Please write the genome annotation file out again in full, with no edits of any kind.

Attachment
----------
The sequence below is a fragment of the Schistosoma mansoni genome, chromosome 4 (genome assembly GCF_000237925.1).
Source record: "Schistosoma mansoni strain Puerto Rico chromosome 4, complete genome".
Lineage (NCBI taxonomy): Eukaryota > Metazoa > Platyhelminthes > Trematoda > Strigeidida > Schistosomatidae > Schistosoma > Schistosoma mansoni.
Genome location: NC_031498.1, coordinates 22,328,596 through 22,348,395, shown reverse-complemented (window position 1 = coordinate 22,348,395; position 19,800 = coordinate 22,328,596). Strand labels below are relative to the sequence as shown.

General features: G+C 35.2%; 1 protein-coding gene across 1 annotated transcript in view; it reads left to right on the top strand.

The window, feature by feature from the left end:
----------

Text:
The sequence below is a fragment of the Schistosoma mansoni genome, chromosome 4 (genome assembly GCF_000237925.1).
Source record: "Schistosoma mansoni strain Puerto Rico chromosome 4, complete genome".
Lineage (NCBI taxonomy): Eukaryota > Metazoa > Platyhelminthes > Trematoda > Strigeidida > Schistosomatidae > Schistosoma > Schistosoma mansoni.
Genome location: NC_031498.1, coordinates 22,328,596 through 22,348,395, shown reverse-complemented (window position 1 = coordinate 22,348,395; position 19,800 = coordinate 22,328,596). Strand labels below are relative to the sequence as shown.

General features: G+C 35.2%; 1 protein-coding gene across 1 annotated transcript in view; it reads left to right on the top strand.

The window, feature by feature from the left end: